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Synopsis

This volume provides a systematic and cross-regional analysis of radicalisation, militancy and violence in West Africa.

Concern about terrorism in, or from, West Africa, has been recognised in academic research, and the adoption of militarised approaches to addressing it questioned. However, the basis for that questioning – the need to investigate factors such as the historical and socio-economic roots of militancy – is not developed, nor is it substantiated in existing studies. The significant impact of religiously motivated radicalisation and violence in West Africa upon international security makes it essential to understand the issues of militancy and violence in the region.

In this volume, the authors draw upon empirical research in West Africa to develop understanding in these areas. Over the course of several chapters written by leading experts in the field, the book successfully blends historical and conceptual analysis with new empirical research gathered from focus group discussions and research interviews. Each of these core studies is structured around five interrelated issues: tracing the antecedents of radicalisation; monitoring trends; identifying actors; anticipating possibilities; and analysing the strength of existing preventive mechanisms.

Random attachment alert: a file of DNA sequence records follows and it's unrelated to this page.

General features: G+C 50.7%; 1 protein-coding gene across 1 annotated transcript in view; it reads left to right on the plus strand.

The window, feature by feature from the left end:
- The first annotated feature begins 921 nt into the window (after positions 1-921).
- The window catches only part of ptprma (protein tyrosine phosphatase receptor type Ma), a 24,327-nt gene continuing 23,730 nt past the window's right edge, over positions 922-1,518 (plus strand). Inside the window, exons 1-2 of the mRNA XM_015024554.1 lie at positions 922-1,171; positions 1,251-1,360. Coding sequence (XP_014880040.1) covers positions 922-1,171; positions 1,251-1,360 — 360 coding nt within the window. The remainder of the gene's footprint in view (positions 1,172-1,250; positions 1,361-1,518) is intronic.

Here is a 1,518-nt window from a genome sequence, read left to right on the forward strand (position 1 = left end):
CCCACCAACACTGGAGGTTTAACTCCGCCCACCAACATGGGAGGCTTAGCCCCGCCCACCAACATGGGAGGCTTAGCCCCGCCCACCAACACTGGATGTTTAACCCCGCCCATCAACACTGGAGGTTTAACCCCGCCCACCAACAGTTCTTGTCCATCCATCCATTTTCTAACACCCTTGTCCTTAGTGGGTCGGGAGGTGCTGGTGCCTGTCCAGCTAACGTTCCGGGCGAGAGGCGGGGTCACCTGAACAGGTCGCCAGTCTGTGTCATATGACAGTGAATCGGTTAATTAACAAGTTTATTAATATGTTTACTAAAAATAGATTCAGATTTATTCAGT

This book will be of much interest to students of African security, African politics, radicalisation, political Islam, war and conflict studies and security studies in general.

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